The “feel good” for me lies in sharing my wildlife photographs on social media and not pictures of myself.  When I click pictures of various birds and animals in their natural habitat, it’s purely with the intent of nurturing my desire to make memories that I can share with like-minded people.  Personally, I am not a fan of splashing pictures of myself doing “fun things” while on a holiday. Just like I enjoy learning about different species of flora and fauna from other nature photographers, I like to think that I am, in a small way, giving something back to the community. To me, it’s about raising awareness through photography.

Finally, what tips do you have for others, on tackling hangover blues?

There is no escaping the hangover blues. No matter what you do, they’re out to get you from the moment you are on your return journey. It’s important that you have something to look forward to when you get back home. It eases the transition.  When I say that you must have something to look forward to, it does not have to be a fancy cruise or an expensive holiday abroad. A small picnic at a picturesque spot outside the city, or an overnight getaway somewhere close, keeps you going. When I feel absolutely down and out after a wonderful holiday, I remind myself that the best is yet to come.The only advice I have is that a holiday should end on a high when you’re hungry for more. Otherwise, it’s an overkill.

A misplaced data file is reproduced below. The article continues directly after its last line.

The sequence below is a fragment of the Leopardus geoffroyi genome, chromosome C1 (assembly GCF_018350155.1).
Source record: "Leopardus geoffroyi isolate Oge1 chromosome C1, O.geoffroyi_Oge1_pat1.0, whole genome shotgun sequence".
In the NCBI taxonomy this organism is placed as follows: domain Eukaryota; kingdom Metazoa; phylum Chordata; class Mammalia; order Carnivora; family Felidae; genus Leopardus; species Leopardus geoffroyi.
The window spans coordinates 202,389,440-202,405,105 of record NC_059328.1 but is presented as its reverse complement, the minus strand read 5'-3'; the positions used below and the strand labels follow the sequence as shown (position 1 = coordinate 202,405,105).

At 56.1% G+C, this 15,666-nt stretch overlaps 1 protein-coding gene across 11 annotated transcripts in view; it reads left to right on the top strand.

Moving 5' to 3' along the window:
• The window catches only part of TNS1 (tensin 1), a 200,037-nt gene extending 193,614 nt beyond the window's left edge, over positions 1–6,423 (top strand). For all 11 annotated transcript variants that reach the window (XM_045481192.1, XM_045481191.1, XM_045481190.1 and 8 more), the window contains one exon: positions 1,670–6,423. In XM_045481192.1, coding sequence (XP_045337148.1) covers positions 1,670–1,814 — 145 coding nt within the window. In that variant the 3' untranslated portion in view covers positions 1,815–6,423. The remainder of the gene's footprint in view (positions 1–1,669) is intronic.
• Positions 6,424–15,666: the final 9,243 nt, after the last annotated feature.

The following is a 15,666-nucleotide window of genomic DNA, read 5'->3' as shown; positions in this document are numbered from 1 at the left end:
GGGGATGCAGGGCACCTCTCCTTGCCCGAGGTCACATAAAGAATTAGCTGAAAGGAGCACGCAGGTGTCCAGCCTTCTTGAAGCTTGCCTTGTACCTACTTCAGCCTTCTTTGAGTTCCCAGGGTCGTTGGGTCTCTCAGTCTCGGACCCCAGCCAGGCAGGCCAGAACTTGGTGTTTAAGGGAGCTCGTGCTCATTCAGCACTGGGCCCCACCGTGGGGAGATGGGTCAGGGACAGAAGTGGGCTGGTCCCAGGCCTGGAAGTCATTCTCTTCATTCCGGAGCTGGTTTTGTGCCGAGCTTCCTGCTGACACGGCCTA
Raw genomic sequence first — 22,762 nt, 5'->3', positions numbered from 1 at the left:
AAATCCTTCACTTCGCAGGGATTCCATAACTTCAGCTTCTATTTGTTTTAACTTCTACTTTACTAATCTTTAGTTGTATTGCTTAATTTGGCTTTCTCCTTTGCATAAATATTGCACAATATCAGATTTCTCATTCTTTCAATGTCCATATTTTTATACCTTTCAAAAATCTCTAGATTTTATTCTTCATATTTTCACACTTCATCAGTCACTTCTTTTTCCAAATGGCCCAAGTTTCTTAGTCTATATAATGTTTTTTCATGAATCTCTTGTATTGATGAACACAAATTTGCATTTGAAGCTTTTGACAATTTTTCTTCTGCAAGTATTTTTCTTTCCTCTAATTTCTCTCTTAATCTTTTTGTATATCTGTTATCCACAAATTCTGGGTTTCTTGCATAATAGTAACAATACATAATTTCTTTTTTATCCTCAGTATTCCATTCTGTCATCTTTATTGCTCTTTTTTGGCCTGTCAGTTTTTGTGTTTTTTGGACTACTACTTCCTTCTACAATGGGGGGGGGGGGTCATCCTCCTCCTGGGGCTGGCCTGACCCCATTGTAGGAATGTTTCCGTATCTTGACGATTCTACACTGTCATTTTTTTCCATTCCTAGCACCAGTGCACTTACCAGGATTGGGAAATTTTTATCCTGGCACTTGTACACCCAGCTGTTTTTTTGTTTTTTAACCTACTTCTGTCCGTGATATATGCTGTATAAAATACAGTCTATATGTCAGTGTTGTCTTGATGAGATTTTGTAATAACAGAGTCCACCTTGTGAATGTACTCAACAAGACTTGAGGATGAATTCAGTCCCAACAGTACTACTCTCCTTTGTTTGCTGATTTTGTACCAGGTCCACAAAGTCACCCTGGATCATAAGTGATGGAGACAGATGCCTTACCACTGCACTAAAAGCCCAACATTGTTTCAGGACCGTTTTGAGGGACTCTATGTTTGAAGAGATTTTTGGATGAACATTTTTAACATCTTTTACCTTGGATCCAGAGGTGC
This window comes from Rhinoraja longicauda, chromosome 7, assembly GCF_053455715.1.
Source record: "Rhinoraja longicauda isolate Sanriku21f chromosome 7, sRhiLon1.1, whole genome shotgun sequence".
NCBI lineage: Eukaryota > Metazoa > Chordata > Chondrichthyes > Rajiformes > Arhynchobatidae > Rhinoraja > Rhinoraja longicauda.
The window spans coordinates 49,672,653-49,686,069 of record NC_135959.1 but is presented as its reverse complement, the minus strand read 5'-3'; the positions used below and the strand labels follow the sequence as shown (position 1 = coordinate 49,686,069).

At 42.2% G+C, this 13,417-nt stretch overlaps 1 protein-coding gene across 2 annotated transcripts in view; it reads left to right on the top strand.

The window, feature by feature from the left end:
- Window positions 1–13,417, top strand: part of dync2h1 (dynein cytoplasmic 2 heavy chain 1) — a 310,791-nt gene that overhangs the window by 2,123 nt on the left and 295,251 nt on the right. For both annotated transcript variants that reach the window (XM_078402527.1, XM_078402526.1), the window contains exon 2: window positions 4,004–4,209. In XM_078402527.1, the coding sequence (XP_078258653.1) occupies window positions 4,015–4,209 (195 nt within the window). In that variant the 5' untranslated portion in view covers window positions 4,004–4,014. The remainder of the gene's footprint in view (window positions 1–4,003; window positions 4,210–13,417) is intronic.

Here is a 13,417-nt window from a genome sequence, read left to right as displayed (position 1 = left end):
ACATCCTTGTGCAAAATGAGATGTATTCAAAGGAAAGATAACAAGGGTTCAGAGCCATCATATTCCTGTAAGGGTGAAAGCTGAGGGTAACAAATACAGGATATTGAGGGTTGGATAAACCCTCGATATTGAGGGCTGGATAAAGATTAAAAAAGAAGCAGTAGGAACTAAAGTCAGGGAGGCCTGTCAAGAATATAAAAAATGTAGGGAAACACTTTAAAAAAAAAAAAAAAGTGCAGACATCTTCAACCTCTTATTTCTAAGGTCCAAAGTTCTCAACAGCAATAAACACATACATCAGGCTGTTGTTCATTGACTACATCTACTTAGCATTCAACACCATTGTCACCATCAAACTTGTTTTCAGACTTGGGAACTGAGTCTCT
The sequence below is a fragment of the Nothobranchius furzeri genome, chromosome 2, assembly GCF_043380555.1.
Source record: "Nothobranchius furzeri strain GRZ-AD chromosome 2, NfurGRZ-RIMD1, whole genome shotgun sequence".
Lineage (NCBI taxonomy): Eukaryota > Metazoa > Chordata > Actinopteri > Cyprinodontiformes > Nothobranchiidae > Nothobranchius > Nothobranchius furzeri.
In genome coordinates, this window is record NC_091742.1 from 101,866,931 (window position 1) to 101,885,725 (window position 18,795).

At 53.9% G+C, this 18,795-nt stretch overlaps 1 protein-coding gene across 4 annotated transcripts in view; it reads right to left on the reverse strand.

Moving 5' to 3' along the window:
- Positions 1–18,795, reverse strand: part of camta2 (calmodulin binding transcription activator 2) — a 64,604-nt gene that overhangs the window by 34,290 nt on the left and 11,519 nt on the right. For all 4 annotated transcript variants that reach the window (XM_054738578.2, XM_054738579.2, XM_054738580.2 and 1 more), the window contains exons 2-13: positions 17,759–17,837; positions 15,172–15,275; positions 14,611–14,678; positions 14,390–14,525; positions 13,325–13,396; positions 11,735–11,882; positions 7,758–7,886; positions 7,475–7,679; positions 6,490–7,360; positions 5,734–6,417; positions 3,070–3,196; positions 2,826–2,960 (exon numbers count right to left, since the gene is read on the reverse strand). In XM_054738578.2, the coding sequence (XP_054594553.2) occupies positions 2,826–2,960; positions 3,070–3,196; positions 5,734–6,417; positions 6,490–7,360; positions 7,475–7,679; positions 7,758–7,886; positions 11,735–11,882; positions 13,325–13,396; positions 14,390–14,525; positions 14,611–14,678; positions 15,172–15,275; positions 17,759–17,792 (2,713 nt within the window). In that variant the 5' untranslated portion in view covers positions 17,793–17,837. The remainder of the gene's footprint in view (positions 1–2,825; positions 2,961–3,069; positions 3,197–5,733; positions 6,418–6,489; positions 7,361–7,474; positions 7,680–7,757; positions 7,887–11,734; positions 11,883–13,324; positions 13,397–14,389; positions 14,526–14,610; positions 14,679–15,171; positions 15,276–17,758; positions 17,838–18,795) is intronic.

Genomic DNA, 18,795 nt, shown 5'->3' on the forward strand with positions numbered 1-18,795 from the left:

Finally, our tailpiece question - what do you think of timeshare as a vacation platform?

My immediate family and some of my close friends have a timeshare plan, and they seem to be very pleased with it.  It allows them to select from a variety of locations and customized plans based on their preference. Unlike a couple of years ago, when people were wary of timeshare plans as they had limited exposure and information, I see a lot of people keen on buying a plan today. Perhaps in the near future, I might consider going for it myself.


That incredible lightness – Shama’s  article in The Hindu that inspired this interview

Shama’s Blog & Instagram links
Blog
Instagram